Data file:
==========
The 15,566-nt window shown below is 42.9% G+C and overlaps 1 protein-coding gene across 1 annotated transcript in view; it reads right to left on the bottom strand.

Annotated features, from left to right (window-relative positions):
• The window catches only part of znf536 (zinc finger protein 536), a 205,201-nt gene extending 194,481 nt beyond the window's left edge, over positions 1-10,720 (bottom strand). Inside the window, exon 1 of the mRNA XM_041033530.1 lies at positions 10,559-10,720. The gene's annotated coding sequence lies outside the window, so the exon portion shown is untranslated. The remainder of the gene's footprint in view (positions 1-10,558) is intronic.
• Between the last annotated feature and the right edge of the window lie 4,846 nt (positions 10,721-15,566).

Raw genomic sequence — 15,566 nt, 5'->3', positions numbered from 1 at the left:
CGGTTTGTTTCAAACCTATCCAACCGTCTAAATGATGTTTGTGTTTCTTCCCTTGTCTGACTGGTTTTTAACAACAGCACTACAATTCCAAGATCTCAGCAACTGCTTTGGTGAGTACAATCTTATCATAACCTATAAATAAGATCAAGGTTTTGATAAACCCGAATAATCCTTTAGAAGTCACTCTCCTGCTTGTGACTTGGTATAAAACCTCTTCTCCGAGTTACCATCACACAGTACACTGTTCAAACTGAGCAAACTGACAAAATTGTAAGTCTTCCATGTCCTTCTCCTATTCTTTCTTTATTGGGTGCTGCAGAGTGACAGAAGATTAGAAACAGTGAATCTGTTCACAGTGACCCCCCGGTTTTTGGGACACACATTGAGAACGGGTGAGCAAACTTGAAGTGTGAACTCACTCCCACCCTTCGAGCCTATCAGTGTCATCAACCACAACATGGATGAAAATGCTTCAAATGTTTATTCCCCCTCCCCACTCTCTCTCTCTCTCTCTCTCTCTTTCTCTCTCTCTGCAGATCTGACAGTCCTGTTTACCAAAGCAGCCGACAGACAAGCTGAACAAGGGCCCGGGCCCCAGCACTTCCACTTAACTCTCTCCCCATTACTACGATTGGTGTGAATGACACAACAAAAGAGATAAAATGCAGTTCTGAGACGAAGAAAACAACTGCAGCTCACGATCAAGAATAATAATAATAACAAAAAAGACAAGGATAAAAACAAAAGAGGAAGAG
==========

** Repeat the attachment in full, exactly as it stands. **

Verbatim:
The 15,566-nt window shown below is 42.9% G+C and overlaps 1 protein-coding gene across 1 annotated transcript in view; it reads right to left on the bottom strand.

Annotated features, from left to right (window-relative positions):
• The window catches only part of znf536 (zinc finger protein 536), a 205,201-nt gene extending 194,481 nt beyond the window's left edge, over positions 1-10,720 (bottom strand). Inside the window, exon 1 of the mRNA XM_041033530.1 lies at positions 10,559-10,720. The gene's annotated coding sequence lies outside the window, so the exon portion shown is untranslated. The remainder of the gene's footprint in view (positions 1-10,558) is intronic.
• Between the last annotated feature and the right edge of the window lie 4,846 nt (positions 10,721-15,566).

Raw genomic sequence — 15,566 nt, 5'->3', positions numbered from 1 at the left:
CGGTTTGTTTCAAACCTATCCAACCGTCTAAATGATGTTTGTGTTTCTTCCCTTGTCTGACTGGTTTTTAACAACAGCACTACAATTCCAAGATCTCAGCAACTGCTTTGGTGAGTACAATCTTATCATAACCTATAAATAAGATCAAGGTTTTGATAAACCCGAATAATCCTTTAGAAGTCACTCTCCTGCTTGTGACTTGGTATAAAACCTCTTCTCCGAGTTACCATCACACAGTACACTGTTCAAACTGAGCAAACTGACAAAATTGTAAGTCTTCCATGTCCTTCTCCTATTCTTTCTTTATTGGGTGCTGCAGAGTGACAGAAGATTAGAAACAGTGAATCTGTTCACAGTGACCCCCCGGTTTTTGGGACACACATTGAGAACGGGTGAGCAAACTTGAAGTGTGAACTCACTCCCACCCTTCGAGCCTATCAGTGTCATCAACCACAACATGGATGAAAATGCTTCAAATGTTTATTCCCCCTCCCCACTCTCTCTCTCTCTCTCTCTCTCTTTCTCTCTCTCTGCAGATCTGACAGTCCTGTTTACCAAAGCAGCCGACAGACAAGCTGAACAAGGGCCCGGGCCCCAGCACTTCCACTTAACTCTCTCCCCATTACTACGATTGGTGTGAATGACACAACAAAAGAGATAAAATGCAGTTCTGAGACGAAGAAAACAACTGCAGCTCACGATCAAGAATAATAATAATAACAAAAAAGACAAGGATAAAAACAAAAGAGGAAGAG